Olivia Tong, an equity analyst at Raymond James who follows Ulta Beauty, Estée Lauder, Sally Beauty, and other cosmetics and personal care companies, said regulations could establish some consistency in what “clean beauty” means.
“It’s a little bit of the Wild Wild West right now with anything that has a label of ‘clean,’” Tong said. “Investors along with consumers are typically on board with some consistency in terms of what everybody is talking about.”
David Swartz, equity analyst at Morningstar who covers Ulta, said big retailers don’t have much to fear when it comes to proposed regulations. “If anything, it would allow Ulta to promote its brands and bolster its links with the key suppliers,” Swartz said. “There could be some negative impact on Amazon and others that sell counterfeit and unauthorized beauty products, which could benefit Ulta, Sephora, and other stores.”
Indeed, while not everyone in the industry welcomes stricter regulation, it’s clear that current law has fallen far behind global industry standards and consumer preferences. Clean beauty was the fastest-growing segment as of May, according to NPD Group. Clean-beauty market revenues are up 19% from last year, while vegan makeup revenue is up 27%, and vegan skin care 23%, the market research firm told Fortune.
“There’s way more concern for what goes into products today than there was even ten years ago,” said Larissa Jensen, industry adviser and vice president at NPD Group.
In response to growing consumer demand, the nation’s largest retailers, including Ulta, Sephora, and Target, are launching clean-beauty standards and disclosing more information about how these products are made.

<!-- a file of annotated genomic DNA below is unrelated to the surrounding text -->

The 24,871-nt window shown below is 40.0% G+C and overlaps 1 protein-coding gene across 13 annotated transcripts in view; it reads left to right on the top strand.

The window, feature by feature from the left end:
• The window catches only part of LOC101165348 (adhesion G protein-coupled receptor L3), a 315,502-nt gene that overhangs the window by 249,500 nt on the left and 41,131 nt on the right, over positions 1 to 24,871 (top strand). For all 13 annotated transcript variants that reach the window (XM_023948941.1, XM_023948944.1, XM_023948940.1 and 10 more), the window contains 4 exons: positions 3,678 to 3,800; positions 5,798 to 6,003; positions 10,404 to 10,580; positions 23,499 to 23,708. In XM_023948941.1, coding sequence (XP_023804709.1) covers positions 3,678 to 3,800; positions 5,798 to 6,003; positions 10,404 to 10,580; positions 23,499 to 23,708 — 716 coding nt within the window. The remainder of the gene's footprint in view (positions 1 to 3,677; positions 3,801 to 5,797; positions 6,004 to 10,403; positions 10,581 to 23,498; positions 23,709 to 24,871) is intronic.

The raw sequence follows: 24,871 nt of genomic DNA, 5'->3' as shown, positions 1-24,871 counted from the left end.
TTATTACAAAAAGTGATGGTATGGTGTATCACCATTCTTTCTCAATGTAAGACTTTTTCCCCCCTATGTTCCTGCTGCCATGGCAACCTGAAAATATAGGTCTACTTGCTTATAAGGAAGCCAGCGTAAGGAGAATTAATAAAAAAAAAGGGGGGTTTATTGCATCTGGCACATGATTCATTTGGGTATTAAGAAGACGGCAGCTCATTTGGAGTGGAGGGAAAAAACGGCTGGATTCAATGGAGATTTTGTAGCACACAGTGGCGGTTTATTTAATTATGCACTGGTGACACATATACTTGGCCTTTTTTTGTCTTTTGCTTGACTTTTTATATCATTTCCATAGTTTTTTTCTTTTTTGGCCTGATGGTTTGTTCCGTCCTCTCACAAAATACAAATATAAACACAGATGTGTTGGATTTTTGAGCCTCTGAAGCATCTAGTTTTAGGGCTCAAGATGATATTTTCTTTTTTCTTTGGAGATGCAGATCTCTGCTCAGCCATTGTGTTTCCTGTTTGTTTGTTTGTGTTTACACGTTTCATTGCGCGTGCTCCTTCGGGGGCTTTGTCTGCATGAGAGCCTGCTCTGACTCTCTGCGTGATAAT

There are no legal definitions for “clean,” “natural,” or “green” beauty products—so companies can use those terms as they wish without fearing legal consequences. “Organic” is the only industry label regulated in the United States.
The nonprofit advocates for stronger regulation of the beauty industry and has launched the Skin Deep cosmetics database as an alternative way for consumers to check ingredients in the products they use in the interim. An accompanying mobile app makes it possible to scan barcodes in a store to see how an item rates.
Credo, a San Francisco–based clean-beauty retailer, has established a Clean Standard for the products it carries. It bans the use of 2,700 mainstream beauty ingredients that raise safety and sustainability concerns; restricts animal-derived ingredients and animal testing; and poses questions about ethics, sustainability, and transparency.